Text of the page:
The Pensions Regulator has secured the conviction of a charity pension fund trustee, who has been fined £6,500.
Patrick McLarry, the chief executive of Hampshire-based Yateley Industries for the Disabled Limited, was convicted for withholding information from the regulator’s investigation into unusual pension scheme investments.
McLarry, a former trustee of the charity’s pension fund, was issued with an information notice for the documents in July 2015. He refused to supply them, the regulator said, and claimed doing so would breach French privacy law because the documents contained third party information.
The bank statements requested were from a French account in McLarry and his wife's names. McLarry said the statements were protected by legal privilege, and subsequently claimed he was refusing to provide them because they might incriminate him.
The Pensions Regulator concluded failure to release the documents merited pursuing a criminal prosecution.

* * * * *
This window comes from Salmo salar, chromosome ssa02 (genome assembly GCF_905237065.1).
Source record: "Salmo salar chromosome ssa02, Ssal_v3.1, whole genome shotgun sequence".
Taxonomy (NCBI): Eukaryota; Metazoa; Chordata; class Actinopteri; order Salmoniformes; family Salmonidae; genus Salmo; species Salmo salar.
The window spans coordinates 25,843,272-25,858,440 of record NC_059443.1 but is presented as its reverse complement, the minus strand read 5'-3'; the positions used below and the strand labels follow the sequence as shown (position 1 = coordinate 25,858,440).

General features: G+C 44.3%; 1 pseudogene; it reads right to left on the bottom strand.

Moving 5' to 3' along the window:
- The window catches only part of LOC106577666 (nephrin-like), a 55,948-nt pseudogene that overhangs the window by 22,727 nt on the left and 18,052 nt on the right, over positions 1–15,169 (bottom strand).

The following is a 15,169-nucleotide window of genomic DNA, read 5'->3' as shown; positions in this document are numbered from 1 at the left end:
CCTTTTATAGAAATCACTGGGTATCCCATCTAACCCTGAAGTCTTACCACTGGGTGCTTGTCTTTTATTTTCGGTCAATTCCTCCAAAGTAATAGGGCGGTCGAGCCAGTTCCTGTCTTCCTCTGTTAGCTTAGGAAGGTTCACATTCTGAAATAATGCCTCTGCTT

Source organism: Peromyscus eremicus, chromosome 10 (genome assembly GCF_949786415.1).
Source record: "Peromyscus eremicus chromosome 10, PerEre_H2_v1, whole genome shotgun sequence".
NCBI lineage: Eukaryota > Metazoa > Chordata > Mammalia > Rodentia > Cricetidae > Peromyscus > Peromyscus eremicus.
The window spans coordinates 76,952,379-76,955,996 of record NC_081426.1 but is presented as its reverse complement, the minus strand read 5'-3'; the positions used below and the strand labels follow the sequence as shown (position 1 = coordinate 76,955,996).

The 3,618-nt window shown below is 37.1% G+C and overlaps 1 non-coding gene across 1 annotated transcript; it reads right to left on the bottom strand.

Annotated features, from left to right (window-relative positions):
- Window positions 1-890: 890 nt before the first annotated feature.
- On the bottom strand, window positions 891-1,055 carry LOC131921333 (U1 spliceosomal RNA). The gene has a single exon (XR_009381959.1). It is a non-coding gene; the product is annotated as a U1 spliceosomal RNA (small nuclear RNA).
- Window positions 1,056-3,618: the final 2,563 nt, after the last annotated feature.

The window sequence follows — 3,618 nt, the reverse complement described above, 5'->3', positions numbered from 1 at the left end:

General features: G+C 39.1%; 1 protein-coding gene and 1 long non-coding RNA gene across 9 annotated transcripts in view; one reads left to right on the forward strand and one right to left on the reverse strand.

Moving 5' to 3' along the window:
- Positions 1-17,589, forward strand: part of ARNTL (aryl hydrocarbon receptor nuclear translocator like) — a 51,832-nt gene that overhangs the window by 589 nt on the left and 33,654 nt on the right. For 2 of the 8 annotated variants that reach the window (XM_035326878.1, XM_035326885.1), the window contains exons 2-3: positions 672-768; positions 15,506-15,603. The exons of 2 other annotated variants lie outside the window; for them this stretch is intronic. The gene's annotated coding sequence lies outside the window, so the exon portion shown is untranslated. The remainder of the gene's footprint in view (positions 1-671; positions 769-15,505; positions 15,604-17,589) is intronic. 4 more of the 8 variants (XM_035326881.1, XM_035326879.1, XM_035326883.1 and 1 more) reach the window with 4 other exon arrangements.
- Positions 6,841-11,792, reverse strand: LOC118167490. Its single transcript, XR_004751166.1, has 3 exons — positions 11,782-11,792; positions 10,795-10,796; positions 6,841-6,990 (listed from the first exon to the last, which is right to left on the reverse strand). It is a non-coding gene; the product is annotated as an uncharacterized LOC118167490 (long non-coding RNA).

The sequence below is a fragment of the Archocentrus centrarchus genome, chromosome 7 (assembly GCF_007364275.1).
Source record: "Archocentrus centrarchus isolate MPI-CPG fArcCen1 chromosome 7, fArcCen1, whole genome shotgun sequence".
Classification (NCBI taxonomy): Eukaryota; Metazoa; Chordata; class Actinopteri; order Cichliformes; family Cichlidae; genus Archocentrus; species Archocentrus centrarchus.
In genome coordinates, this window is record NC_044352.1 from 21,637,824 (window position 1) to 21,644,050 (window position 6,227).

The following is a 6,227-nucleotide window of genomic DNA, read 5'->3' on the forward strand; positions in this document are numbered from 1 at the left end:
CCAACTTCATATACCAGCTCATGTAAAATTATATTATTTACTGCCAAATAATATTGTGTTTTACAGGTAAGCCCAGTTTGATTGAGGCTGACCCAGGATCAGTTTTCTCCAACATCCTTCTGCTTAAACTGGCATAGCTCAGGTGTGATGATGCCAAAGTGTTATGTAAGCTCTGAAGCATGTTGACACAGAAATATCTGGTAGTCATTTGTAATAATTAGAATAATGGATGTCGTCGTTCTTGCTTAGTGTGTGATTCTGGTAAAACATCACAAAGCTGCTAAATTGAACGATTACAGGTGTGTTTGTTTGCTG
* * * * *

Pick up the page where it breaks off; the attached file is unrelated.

McLarry pleaded not guilty but was convicted at Brighton Magistrates’ Court on 5 April. District Judge Christopher James ordered him to pay a £2,500 fine, £4,000 costs, and a £120 victim surcharge.
The Pensions Regulator’s executive director for frontline regulation Nicola Parish said McLarry refused to co-operate with the investigation and his excuses were rejected by the court.
“This was a clear case of him deliberately refusing to comply with the law,” Parish said. “Legal action could have been avoided if Mr McLarry had simply complied with the legal notice. This is another example of how we will use our powers to take action against individuals who hamper our investigations into the management of pension schemes. Refusing to comply with a legal request from The Pensions Regulator will not be tolerated.”
Article reproduced with permission from PensionsAge